Academic rewards


Noriel Martinez, of 28th and Mifflin streets, did not expect his name to be called.

"My heart was pumping fast," the James Alcorn Elementary School seventh-grader said.

The 12-year-old was one of 50 students from the school at 3200 Dickinson St. to receive a backpack filled with goodies from Tackling Together, a Cherry Hill, N.J.-based nonprofit.

"I’m going to do all my work and try not to get in trouble," he said in hopes of being chosen again next year.

Barrett Brooks, a former Philadelphia Eagle, visited Friday afternoon with 50 bags packed with school supplies he doled out to the top students of each grade.

Tackling Together cofounders Brooks and wife Sonji wanted to give back to Sonji’s former neighborhood of 27th and Wharton streets and the school her brother and sister — Renaldo and Carmen Cristobal — attended, so they contacted Grays Ferry’s Alcorn Elementary two weeks earlier and Principal Yvette Jackson accepted their gifts with open arms.

"What time and how many bookbags?," she said she asked when approached with the idea.

Not only were some students’ academic performance rewarded, but Brooks’ educational message fit right in with what the school is aiming to instill in its students, Jackson said.

"The students need to do better than their best," she said.

Brooks visited five classrooms for grades one through three before meeting with remaining grades four through eight in the auditorium. With funds raised through his nonprofit, Brooks presented the best of each grade with a black bag jammed with scissors, crayons, glue, pencils and a ruler, as well as an autographed photo and a mini football.

With all the excitement, Brooks set the bar high for all 542 pupils when he vowed to return next year.

"We’re starting a drive," he said. "Whoever gets good grades in this school will get a present from me."

Even those, such as seventh-grader Saiah Randolph, who were chosen this time around promised to improve.

"I’m going to try to get all A’s," the 13-year-old from 26th and Dickinson streets, who received a bookbag from Brooks, said.

"What do I look like?," Brooks, a 6-foot-5, 350-pound former offensive tackle, asked a first-grade class.

Most students immediately pinned him as a football player.

"I block for the quarterback," the 37-year-old responded. "I make him look good."

Students asked Brooks what it takes to make the Eagles to has he beaten the Cowboys and, even as questions typically turned to his pro career and students gawked his Super Bowl ring, he kept his message at the forefront.

"Everyone could do it," he said of making the Eagles to a classroom of second-graders. "You have to work really hard at everything you do."

The St. Louis native knew football wouldn’t last forever, citing the NFL as standing for "Not For Long." After graduating from Kansas State University, where he attended on an academic scholarship, he was an Eagles second-round draft pick in 1995. He played with the Birds for four seasons, bounced around to a few teams before landing with the Steelers in 2003, where he won a Super Bowl two years later. He retired following a knee injury in ’06 after 12 years in the league.

After a relatively long career in a short-lived field, Brooks shared his three keys to success with the student body.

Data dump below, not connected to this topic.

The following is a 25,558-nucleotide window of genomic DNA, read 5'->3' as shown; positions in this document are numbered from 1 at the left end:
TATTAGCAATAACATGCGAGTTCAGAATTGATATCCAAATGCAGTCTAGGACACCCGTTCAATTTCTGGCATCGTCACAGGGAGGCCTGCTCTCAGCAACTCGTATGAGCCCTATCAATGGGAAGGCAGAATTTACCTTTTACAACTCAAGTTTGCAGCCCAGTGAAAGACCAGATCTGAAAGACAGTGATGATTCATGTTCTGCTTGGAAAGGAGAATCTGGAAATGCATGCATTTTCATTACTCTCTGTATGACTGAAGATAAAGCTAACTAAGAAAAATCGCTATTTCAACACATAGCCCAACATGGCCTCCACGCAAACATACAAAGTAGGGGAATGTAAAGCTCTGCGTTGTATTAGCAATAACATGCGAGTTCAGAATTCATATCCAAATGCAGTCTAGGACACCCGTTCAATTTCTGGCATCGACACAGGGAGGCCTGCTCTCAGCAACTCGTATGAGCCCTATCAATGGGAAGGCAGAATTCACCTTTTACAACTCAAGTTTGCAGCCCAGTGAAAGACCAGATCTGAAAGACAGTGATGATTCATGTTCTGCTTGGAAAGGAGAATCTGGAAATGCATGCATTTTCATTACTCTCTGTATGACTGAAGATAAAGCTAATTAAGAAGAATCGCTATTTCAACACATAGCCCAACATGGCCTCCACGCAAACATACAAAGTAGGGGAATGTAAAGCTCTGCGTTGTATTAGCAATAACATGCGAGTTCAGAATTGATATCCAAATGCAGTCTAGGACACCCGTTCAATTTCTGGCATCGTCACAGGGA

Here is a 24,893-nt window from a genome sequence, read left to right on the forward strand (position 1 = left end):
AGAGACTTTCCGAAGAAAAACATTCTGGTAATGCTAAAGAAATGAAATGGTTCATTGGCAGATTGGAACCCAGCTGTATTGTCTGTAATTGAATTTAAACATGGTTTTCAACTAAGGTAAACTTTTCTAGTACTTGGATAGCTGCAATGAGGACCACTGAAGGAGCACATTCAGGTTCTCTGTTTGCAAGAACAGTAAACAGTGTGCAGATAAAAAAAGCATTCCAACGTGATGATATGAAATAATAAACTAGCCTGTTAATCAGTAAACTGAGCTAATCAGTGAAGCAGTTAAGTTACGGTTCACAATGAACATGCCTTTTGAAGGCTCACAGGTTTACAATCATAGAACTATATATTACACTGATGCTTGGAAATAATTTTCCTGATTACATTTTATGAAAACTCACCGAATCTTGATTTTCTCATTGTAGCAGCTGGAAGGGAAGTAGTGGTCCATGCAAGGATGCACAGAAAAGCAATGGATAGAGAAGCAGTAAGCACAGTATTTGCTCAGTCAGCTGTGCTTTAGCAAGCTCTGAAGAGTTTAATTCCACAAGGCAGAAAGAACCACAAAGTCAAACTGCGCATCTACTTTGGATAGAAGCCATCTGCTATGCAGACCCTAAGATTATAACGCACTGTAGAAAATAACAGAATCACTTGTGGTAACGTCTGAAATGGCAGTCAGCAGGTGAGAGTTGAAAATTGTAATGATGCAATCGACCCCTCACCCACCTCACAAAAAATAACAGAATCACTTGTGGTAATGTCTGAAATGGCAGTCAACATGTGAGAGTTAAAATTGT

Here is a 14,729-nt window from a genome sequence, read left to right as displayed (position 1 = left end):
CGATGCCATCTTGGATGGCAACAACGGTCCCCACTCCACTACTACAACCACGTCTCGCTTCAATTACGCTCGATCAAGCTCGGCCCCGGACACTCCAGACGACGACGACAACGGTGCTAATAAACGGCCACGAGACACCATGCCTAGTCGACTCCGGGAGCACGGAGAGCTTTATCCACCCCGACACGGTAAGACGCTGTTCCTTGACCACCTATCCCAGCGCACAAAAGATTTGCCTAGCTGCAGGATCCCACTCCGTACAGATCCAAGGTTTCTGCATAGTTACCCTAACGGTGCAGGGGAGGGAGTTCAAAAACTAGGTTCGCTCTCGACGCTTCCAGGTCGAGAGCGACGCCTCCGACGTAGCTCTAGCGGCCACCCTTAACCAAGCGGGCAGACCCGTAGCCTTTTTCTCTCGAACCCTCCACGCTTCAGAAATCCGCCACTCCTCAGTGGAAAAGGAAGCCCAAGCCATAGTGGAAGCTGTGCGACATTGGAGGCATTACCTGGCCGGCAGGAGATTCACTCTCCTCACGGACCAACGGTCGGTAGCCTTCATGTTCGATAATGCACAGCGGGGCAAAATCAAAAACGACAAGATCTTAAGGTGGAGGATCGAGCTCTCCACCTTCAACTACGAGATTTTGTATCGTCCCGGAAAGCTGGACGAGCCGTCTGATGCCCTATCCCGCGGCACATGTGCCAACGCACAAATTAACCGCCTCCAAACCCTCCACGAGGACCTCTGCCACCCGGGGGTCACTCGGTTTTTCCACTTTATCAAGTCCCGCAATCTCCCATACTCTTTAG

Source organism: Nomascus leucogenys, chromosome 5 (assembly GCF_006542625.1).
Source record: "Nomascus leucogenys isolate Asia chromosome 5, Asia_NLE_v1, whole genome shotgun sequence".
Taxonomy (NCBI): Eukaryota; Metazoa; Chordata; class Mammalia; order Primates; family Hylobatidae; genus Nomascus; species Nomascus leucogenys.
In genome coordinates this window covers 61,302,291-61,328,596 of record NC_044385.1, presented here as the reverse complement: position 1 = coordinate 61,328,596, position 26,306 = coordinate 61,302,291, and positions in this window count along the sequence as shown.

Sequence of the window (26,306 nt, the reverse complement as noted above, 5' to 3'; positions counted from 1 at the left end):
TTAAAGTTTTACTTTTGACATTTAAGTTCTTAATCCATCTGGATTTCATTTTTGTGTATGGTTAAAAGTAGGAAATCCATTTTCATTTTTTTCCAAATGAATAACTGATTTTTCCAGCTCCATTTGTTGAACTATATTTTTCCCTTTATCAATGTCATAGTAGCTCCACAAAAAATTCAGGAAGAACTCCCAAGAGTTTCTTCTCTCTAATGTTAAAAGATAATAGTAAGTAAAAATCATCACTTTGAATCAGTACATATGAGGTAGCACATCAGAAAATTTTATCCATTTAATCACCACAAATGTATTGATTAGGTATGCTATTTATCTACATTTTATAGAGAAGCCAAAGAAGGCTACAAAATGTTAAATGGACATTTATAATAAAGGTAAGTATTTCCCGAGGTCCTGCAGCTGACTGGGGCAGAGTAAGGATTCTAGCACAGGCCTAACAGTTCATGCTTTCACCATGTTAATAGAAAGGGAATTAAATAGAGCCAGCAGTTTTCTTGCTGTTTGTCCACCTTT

"I got good grades," he said to a third-grade class. "Number two, I still listen to my elders. I’m a grown up and I still listen to my elders and I’m a good, good person."

While some did not know who Brooks was, as most were not even born during his stint with the Eagles in the mid-’90s, they still enjoyed the presentation.

"I was thinking that he was a really good person in telling people to do well in school and never give up," 10-year-old fifth-grader Mykeira Williams, of 31st and Wharton streets, who was rewarded with a backpack, said.

Not only did Brooks tell the children education is key, but added being a pro athlete is not all it’s cracked up to be.

"I’ve come to talk to you today to tell you about … I hated football," he said during the assembly. "You hear me? I hated football growing up. I hated it with a passion. You know why I played football? Because my mom made me play it. I listened to my elders. My mother said, ‘Look boy, if you’re going to be outside playing all the time, you’re going to be playing sports,’ so I played football."

He told the students to go to college even if they want to play pro sports and added, during his career, he went back to school to obtain two master’s degrees in human resources management and health-care management from Colorado State, where he graduated last year, and has owned his own nursing school for five years in Cherry Hill.

"Let me tell you this," he said to the audience, "I make more money doing what I do now than what I made in the NFL. And I beat my body up and hurt everywhere and broke bones when all I had to do was go get an education."

Brooks’ message concluded the first week of school for Alcorn students and it might just be the encouragement needed to start the year off on the right foot.

"It probably made other kids think to get good grades, so they can get a bookbag or whatever he brings," Martinez said of next year’s visit.

The experience also was rewarding for the ex-footballer, who has played in front of quarterbacks like Randall Cunningham and Ben Roethlisberger.

"That’s what I live for," Brooks said of seeing the kids’ reactions when he handed each a bookbag.